News / Africa

Kenyan High Court Rules on Election Dates

Young Kenyan wears shirt bearing name of ICC Prosecutor Luis Moreno-Ocampo in Angatta Barrioko, where there was post-election violence, April 2010 (file photo).
Young Kenyan wears shirt bearing name of ICC Prosecutor Luis Moreno-Ocampo in Angatta Barrioko, where there was post-election violence, April 2010 (file photo).

Kenya’s High Court has ruled that Kenyans should vote in presidential and parliamentary elections by March, 2013, which is 60 days after the end of the current parliament's five-year term.

But the much-awaited election's exact date, which was contested due to requirements in the country’s new constitution, remains undecided.

The court also left open the possibility that Kenyans could line up to vote any time in 2012, so long as there is a signed agreement between the president and prime minister to dissolve parliament. According to the justices, such an election would have to be held within 60 days of dissolution.

The ruling follows months of petitions and arguments over the exact date, and, in issuing the decree, Justice Isaac Lenaola acknowledged that not all Kenyans might agree with it.

"We are conscious that our findings may be unpopular with a section of Kenyans who have perceived notions about the elections," said Lenaola. "But we hasten to remind Kenyans that our undertaking is not to write or [override] the constitution to suit popular opinion. Our duty is to interpret the constitution in a manner that remains faithful to its objectives."

The new constitution says general elections are to take place on the second Tuesday of August every five years. But the clause in question has been interpreted to mean that parliament's current term must be respected, and that the August date kicks in for the following elections.

The date has become a symbol of sorts for how Kenyans gauge whether or not the government is serious about implementing massive political reforms outlined in the new constitution.

The constitution was adopted in August 2010, more than two years after the country erupted in ethnic violence following the bitterly-disputed 2007 presidential poll. More than 300,000 people were displaced in the violence, and some 1,300 others killed.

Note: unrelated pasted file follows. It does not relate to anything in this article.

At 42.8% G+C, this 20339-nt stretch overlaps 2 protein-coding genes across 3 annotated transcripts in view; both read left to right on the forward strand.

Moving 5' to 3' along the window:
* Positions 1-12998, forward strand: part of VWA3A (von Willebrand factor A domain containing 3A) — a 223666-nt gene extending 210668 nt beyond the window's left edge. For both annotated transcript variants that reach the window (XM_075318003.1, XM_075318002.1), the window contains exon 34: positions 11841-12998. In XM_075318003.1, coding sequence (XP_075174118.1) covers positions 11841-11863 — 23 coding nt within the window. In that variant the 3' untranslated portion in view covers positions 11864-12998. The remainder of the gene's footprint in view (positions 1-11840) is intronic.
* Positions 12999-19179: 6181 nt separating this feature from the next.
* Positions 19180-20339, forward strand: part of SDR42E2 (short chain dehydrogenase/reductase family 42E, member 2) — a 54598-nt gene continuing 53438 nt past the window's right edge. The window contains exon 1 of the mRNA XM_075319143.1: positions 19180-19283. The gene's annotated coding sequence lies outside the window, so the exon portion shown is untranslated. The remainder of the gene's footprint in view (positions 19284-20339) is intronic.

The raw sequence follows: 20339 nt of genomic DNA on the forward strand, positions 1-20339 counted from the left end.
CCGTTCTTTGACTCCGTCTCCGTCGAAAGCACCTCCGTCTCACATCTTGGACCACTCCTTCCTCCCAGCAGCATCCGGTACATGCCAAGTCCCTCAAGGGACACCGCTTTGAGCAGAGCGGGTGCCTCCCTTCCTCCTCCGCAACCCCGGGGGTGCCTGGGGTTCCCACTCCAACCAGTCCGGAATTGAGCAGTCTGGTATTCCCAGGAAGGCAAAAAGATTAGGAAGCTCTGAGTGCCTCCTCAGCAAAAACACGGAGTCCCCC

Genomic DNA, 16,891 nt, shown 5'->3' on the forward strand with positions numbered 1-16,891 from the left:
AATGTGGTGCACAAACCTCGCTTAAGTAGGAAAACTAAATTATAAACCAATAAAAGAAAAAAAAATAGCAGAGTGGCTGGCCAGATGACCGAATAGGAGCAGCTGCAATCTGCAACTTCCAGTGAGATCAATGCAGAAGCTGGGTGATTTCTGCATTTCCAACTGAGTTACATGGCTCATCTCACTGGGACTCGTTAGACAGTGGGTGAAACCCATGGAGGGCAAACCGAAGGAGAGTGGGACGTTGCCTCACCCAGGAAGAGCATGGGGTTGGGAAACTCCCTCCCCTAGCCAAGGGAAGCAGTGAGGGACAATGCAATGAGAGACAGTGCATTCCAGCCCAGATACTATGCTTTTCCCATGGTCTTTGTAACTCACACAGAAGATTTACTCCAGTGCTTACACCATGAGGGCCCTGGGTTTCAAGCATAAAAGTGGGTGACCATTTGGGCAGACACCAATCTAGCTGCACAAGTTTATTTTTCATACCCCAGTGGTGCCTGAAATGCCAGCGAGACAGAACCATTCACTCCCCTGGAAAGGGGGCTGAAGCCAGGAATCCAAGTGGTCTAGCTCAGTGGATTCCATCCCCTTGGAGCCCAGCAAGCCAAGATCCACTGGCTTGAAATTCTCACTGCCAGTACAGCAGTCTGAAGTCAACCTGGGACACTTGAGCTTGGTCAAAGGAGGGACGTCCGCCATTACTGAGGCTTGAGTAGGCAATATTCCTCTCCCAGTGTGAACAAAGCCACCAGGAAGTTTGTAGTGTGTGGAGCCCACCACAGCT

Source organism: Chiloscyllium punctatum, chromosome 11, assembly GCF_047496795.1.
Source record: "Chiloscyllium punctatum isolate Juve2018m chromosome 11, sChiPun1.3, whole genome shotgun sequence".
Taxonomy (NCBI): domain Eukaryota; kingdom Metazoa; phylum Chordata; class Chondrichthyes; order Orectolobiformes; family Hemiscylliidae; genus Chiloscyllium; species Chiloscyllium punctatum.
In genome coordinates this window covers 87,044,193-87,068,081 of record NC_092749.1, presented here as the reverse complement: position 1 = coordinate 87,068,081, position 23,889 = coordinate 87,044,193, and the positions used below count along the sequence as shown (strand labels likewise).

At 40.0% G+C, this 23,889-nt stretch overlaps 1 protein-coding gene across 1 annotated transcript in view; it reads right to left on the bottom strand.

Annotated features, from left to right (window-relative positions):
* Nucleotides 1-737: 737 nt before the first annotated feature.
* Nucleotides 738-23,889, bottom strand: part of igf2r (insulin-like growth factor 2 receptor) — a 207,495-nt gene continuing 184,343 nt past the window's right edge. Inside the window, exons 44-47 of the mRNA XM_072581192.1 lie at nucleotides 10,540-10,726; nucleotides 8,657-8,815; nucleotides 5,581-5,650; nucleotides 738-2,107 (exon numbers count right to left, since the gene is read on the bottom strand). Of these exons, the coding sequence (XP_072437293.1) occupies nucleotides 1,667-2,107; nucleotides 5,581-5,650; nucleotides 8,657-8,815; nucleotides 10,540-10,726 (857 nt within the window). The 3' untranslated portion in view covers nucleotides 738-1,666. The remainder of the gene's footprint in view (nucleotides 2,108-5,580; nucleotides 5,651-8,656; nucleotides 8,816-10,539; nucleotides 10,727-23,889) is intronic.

With the help of mediator and former U.N. chief Kofi Annan, presidential rivals Mwai Kibaki and Ralia Odinga forged a power-sharing government that has held together despite recurring tensions.

George Wainaina, chairman of the National Council of Non-Governmental Organizations, says he thinks the High Court may have been swayed by politicians who wanted to hang onto office for as long as they could.

"To be honest with you, I think the judgment to some extent has an element of politics in it," said Wainaina. "I would definitely have thought that the constitution, or the people who are working on the constitution, must have looked into this situation and set it for August of this year."

Charles Nyachae, chairman of the Constitutional Implementation Commission, which last year announced that general elections would be held on August 14, said he is satisfied with today's ruling.

"As far as I’m concerned, what was important was that the court addresses the issues from the perspective of the constitution, which they have done," he said. "If in the process by reason of the result of their judgment, politicians find themselves with additional time in parliament, good luck to them."

The International Criminal Court has indicted six prominent Kenyans for their alleged planning of the 2007-2008 post-election violence. The court is currently reviewing their cases.

You May Like

Video US, Japan Offer Lessons as Eurozone Launches Huge Stimulus

Euro falls after European Central Bank announces a bigger-than-expected $67 billion-a-month quantitative easing program More

Saudi King’s Death Clears Succession Route

Prince Mohammed Bin Nayef is Saudi Arabia's New Crown Prince-in-waiting More

Cloud Hangs Over US Counterterrorism Efforts in Yemen

Sources say resignations of Yemen's president, government has left US anti-terror operations 'paralyzed,' yet an American military 'footprint' remains More

This forum has been closed.
Comments
     
There are no comments in this forum. Be first and add one

Featured Videos

Your JavaScript is turned off or you have an old version of Adobe's Flash Player. Get the latest Flash player.
Worldwide Photo Workshops Empower Youthi
X
Julie Taboh
January 23, 2015 11:08 PM
Last September, 20 young adults from South Sudan took part in a National Geographic Photo Camp. They are among hundreds of students from around the world who have learned how to use a camera to tell the stories of the people in their communities through the powerful medium of photography. Three camp participants talked about their experiences recently on a visit to Washington. VOA’s Julie Taboh reports.
Video

Video Worldwide Photo Workshops Empower Youth